Classes and Instances Edit Page


To define a new Ember class, call the extend() method on Ember.Object:

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App.Person = Ember.Object.extend({
  say: function(thing) {
    alert(thing);
  }
});

This defines a new App.Person class with a say() method.

You can also create a subclass from any existing class by calling its extend() method. For example, you might want to create a subclass of Ember's built-in Ember.View class:

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App.PersonView = Ember.View.extend({
  tagName: 'li',
  classNameBindings: ['isAdministrator']
});

When defining a subclass, you can override methods but still access the implementation of your parent class by calling the special _super() method:

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App.Person = Ember.Object.extend({
  say: function(thing) {
    var name = this.get('name');
    alert(name + " says: " + thing);
  }
});

App.Soldier = App.Person.extend({
  say: function(thing) {
    this._super(thing + ", sir!");
  }
});

var yehuda = App.Soldier.create({
  name: "Yehuda Katz"
});

yehuda.say("Yes"); // alerts "Yehuda Katz says: Yes, sir!"

Creating Instances

Once you have defined a class, you can create new instances of that class by calling its create() method. Any methods, properties and computed properties you defined on the class will be available to instances:

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var person = App.Person.create();
person.say("Hello"); // alerts " says: Hello"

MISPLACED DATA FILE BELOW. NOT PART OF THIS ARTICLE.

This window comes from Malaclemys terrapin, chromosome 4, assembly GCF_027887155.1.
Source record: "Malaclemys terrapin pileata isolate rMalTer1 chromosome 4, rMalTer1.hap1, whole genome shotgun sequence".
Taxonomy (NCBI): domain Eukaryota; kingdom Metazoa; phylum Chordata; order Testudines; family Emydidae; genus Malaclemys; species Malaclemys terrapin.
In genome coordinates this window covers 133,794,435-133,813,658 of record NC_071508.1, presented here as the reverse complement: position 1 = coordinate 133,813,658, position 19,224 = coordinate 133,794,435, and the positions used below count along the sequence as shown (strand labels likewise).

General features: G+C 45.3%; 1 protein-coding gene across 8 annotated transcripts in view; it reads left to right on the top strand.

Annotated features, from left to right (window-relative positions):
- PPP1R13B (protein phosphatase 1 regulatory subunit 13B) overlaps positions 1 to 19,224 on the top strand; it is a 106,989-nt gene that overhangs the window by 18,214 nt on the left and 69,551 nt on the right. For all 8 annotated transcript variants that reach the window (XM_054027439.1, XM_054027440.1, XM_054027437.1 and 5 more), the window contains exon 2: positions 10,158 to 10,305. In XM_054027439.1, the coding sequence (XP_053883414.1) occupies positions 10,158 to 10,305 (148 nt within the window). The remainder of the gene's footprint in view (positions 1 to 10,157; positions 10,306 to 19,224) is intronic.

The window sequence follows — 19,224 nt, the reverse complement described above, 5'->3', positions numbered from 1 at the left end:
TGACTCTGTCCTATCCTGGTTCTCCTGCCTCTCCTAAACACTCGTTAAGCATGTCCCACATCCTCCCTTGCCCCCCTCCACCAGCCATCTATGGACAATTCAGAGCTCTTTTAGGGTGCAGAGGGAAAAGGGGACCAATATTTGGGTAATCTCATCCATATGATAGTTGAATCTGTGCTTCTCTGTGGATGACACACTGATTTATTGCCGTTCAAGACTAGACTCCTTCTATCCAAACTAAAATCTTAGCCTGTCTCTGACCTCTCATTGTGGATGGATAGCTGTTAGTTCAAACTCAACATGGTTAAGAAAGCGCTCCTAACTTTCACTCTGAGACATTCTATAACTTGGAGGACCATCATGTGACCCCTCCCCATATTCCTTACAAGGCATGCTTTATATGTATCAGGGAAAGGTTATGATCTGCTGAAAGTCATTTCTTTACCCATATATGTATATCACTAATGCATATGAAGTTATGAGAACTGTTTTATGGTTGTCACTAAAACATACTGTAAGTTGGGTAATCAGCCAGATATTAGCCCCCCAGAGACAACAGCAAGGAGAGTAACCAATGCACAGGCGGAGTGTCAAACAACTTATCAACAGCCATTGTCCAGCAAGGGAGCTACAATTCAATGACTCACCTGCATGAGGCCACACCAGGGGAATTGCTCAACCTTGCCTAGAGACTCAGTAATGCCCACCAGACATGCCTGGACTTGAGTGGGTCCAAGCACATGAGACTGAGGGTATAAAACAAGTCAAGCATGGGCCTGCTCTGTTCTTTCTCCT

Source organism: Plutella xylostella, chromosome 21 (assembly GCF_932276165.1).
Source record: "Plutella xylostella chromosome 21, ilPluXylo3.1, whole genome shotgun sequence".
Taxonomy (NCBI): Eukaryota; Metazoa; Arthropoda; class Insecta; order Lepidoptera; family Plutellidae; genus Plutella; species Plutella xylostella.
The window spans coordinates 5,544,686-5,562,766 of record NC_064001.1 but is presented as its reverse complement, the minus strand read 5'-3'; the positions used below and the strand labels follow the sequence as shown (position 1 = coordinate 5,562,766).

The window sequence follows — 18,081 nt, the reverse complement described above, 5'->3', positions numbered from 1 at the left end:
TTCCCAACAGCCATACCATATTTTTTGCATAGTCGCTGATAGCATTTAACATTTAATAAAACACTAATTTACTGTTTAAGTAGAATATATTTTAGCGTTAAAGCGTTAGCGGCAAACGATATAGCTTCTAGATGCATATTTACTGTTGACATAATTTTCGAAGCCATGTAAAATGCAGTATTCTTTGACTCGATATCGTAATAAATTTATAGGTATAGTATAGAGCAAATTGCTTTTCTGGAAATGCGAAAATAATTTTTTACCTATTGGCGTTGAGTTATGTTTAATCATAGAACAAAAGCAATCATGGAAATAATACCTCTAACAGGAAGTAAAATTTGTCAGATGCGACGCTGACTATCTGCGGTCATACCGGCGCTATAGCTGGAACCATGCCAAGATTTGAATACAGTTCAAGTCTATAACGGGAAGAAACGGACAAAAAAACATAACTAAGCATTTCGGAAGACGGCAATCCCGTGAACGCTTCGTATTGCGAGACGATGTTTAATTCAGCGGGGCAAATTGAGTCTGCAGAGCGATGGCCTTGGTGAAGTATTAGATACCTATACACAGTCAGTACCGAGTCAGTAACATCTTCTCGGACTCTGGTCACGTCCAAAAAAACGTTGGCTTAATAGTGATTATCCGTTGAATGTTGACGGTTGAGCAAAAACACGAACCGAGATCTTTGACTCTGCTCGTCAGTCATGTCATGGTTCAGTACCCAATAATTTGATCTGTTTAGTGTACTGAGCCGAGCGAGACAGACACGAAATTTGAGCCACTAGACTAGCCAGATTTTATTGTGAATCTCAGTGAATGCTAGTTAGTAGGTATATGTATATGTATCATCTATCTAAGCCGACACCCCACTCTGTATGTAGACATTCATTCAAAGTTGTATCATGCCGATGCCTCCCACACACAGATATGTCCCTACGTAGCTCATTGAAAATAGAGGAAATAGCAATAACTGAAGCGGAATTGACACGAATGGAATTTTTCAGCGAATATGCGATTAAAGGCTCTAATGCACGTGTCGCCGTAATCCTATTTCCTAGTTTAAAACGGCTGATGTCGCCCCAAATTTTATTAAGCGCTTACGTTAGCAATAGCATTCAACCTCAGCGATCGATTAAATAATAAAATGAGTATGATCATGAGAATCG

When creating an instance, you can initialize the value of its properties by passing an optional hash to the create() method:

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App.Person = Ember.Object.extend({
  helloWorld: function() {
    alert("Hi, my name is " + this.get('name'));
  }
});

var tom = App.Person.create({
  name: "Tom Dale"
});

tom.helloWorld(); // alerts "Hi, my name is Tom Dale"

For performance reasons, note that you cannot redefine an instance's computed properties or methods when calling create(), nor can you define new ones. You should only set simple properties when calling create(). If you need to define or redefine methods or computed properties, create a new subclass and instantiate that.

By convention, properties or variables that hold classes are PascalCased, while instances are not. So, for example, the variable App.Person would point to a class, while person would point to an instance (usually of the App.Person class). You should stick to these naming conventions in your Ember applications.

Initializing Instances

When a new instance is created, its init method is invoked automatically. This is the ideal place to do setup required on new instances:

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App.Person = Ember.Object.extend({
  init: function() {
    var name = this.get('name');
    alert(name + ", reporting for duty!");
  }
});

App.Person.create({
  name: "Stefan Penner"
});

// alerts "Stefan Penner, reporting for duty!"

If you are subclassing a framework class, like Ember.View or Ember.ArrayController, and you override the init method, make sure you call this._super()! If you don't, the system may not have an opportunity to do important setup work, and you'll see strange behavior in your application.

When accessing the properties of an object, use the get and set accessor methods:

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var person = App.Person.create();

var name = person.get('name');
person.set('name', "Tobias Fünke");

Make sure to use these accessor methods; otherwise, computed properties won't recalculate, observers won't fire, and templates won't update.